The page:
M Butterfly

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  • Topic: Love, Debut albums, Gender
  • Pages : 3 (1069 words )
  • Download(s) : 240
  • Published : April 21, 2001
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Misinterpreted Identities

A person may search their whole life for love. Some are lucky enough to find the perfect someone, and some are not. The one's who are not as lucky can sometimes create their own idea of their ideal partner, but never actually find them. In D.H. Hwang's play M. Butterfly, a man by the name of Gallimard creates his own idea of the perfect partner. He falls in love with a woman by the name of Song, who turns out to be not what he expected. Song is actuality a Chinese spy disguised as a woman. Hwang illustrates in the play M. Butterfly, people are not always who they perceive to be. Through Gallimards love for song, his portrayal for the East and West, and Gallimards obsession with power, M. Butterfly, demonstrates the different views of power and weakness that symbolized masculinity and femininity.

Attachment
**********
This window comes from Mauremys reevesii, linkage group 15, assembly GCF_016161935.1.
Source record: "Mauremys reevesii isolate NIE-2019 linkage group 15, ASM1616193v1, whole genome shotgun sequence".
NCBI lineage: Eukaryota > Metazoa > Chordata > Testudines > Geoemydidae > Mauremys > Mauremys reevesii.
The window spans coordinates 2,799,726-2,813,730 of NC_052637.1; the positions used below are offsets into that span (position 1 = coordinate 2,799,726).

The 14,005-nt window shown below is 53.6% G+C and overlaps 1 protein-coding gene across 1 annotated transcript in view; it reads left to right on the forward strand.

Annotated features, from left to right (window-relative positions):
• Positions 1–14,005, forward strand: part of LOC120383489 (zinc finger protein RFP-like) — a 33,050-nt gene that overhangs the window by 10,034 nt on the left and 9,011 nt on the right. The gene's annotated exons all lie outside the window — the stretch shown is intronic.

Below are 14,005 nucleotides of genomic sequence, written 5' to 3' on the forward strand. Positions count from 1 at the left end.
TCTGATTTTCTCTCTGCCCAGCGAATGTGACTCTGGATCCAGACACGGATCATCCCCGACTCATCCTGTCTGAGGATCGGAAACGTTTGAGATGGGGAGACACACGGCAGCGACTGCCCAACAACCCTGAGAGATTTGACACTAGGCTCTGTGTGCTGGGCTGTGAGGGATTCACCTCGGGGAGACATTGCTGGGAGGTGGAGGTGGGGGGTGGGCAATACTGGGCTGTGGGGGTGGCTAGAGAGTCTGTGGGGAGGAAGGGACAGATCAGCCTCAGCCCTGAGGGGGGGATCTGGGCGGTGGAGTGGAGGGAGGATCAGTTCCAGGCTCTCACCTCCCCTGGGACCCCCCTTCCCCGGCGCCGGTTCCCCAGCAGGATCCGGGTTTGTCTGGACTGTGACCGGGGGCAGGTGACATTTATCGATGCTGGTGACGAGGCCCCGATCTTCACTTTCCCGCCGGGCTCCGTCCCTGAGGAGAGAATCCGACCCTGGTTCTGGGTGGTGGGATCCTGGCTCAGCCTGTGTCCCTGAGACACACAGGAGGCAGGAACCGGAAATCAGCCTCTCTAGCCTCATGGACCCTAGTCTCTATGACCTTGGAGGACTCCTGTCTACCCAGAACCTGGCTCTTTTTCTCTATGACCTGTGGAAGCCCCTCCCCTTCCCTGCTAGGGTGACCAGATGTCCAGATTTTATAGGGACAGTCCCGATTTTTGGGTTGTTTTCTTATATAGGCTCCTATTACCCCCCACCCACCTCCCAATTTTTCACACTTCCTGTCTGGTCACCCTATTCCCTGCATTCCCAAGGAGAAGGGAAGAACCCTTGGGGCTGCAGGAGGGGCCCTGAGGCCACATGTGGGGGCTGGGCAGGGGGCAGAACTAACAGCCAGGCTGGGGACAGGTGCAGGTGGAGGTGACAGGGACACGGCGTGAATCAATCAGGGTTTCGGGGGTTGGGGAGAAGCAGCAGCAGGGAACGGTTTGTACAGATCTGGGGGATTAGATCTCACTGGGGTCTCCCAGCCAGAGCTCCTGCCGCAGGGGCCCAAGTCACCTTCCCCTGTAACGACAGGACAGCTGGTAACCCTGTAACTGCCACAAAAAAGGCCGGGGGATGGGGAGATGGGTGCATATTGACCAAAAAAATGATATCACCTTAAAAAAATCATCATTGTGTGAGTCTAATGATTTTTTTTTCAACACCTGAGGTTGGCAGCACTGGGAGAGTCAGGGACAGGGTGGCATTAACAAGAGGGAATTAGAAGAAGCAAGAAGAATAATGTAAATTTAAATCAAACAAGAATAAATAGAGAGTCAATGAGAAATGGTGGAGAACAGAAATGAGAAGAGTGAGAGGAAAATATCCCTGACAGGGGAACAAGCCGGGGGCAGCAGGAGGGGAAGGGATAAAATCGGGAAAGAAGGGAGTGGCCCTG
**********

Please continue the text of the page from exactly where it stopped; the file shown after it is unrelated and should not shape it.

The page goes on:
Gallimard does not find out that Song is indeed a man until the end of the play. By this time, Gallimard is already completely in love with Song, yet he knows that his love is too good to be true. In Gallimards mind, he creates this image of what he believes to be his "perfect woman." Song portrays this image in Gallimards' mind. He declares that he was "once loved, and was loved by very simply, the Perfect Woman" (77). In spite of knowing that Song is actually a man, Gallimard continues to fantasize about his once "perfect woman." After learning that Song is a man, "Song covers Gallimard's eyes with one hand. With the other, Song draws Gallimards Hand up to his face. Gallimard, like a blind man, lets his hands run over Song's face" (89).

Gallimard pronounces that "This skin, I remember, the curve of her face, the softness of her cheek, her hair against the back of my hand" (89). Gallimard is describing the fantasy that he still feels for Song by proclaiming these remarks. Although he knows that Song is a man, he is still referring to Song as a "she" and not a "he". Although Gallimards' love for Song would...
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